How to write great horn parts for a live band

I have no idea...

Ok, so we got that out of the way. That being said, here are a few tips I have learned along the way, and (some I found searching the Internet), that you don't really know until you've written some really bad horn parts. (which I have) Hope these will help.

1. Listen to music with horns.
This may seem obvious, but there are some really awesome bands out there using horns to take a song to a whole new level. I believe the late night TV shows have the best live bands out there, and if you will notice, they use horns! Spend time writing out some of your favorite song's horn riffs, to see what good parts look like. I have noticed that they play a lot more unison lines than you might expect, and count a lot of measures of rests than you might expect. Keep that in mind when you write your parts.

2. Keep your instrumentation simple.
I write all my horn riffs for the following instrumentation:
1 trumpet
1 sax (alto or tenor)
1 trombone
Why? Because when I listen and watch the good bands, this is their normal setup. Sure there are variations to this, but I am looking for a basic strategy that works across the board. Also, if you are a band that plans on hitting the road, think about how many players you will have to pay to be on the road with you. Now do you see why simple is better? Also, you will find that this instrumentation mixes well with a wide variety of songs and styles... again you will get more bang for your buck.

3. Think of your horn lines as "riffs"
If you have any background in music, music writing, or wind instruments, your natural tendency will be to write elaborate independently moving lines with 4 part harmony, and parts that play throughout a song. Fight this tendency with all your might! It is easy to fall in the trap of writing arrangement with massive horn lines, but really what you will end up doing is writing them their own song. If you write horn parts this way, you will most certainly muddy the waters for the most important thing going on: the lead vocals of your song. Guitar players thing of each solo they do as a "riff, or a "hook."" This is a simple thought played once or twice through, then repeated again at different points in the song. Horn parts should be written in the same manner.

4. Be able to sing your horn line aloud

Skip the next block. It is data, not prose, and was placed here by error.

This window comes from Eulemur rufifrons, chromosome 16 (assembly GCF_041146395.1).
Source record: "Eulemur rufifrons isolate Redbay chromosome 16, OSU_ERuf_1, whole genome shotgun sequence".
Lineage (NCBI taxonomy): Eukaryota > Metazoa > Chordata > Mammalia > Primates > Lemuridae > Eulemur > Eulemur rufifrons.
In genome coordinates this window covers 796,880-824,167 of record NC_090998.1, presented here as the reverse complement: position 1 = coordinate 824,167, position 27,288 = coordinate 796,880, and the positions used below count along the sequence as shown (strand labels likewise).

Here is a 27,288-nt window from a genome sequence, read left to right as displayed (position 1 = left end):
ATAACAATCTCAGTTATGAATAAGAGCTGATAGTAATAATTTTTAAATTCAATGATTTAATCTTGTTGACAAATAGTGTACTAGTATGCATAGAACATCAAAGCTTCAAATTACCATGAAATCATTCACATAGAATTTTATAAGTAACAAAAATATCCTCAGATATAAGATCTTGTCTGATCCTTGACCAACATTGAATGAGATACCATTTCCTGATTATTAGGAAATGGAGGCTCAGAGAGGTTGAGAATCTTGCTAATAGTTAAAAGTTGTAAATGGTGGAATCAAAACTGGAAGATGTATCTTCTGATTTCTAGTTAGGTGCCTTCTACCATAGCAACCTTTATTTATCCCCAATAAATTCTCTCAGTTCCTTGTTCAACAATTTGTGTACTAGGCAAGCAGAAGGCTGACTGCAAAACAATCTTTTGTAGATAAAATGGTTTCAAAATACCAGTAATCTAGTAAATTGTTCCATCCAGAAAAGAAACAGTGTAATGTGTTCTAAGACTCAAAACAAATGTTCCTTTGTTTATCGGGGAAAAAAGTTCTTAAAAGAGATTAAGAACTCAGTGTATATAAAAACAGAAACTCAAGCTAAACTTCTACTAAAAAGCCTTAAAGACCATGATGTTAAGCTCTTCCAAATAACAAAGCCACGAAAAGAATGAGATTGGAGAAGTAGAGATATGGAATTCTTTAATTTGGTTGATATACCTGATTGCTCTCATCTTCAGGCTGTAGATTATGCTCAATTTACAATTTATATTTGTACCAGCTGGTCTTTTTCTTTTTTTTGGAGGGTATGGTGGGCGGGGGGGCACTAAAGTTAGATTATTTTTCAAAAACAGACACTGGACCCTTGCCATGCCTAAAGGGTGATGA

Many of the greatest songs of all time have the chorus "la, la, la, la" or "doo, doo, doo" or "woooaaah." These lines are easy to get a crowd to sing because they don't have to know the words, easy for them to remember in the car on the way home because they don't have to know the words, and easy to sing at the top of their lungs with the stereo blaring because they don't have to know the words. Write your horn part out only after you can sing it out easily and smoothly. This also can be a helpful tool if you can't write music. Sing the part to a guy who will write it out for you, or sing it to your horn section an ask them to play it. If you can't sing the part fairly easily, it is too complex to use in this style.

5. Ask your horn players for input
These guys are the ones who are playing your stuff, so if they don't like it... they won't play it well. Talk to them about things they need to see in the music, like accents, lyrics, or melody lines. In addition to knowing how things should sound, you need to know how your players are going to interpret what you write on the page. For example, if you write an isolated quarter note on a page and put it in front of an orchestral trumpet player, he will play a full note starting on one beat and ending on the next. If you put the same page in front of a funk player, he will give it a much harder attack and will cut the note short. In order to get the orchestral player to produce the same sound you would have to put an accent and a staccato mark over the note (and he still might not play it quite as short as the funk player).

There you have it! Now it should all be crystal clear:-) Good luck!


  1. Well said. One would think you were a wind player in a former life.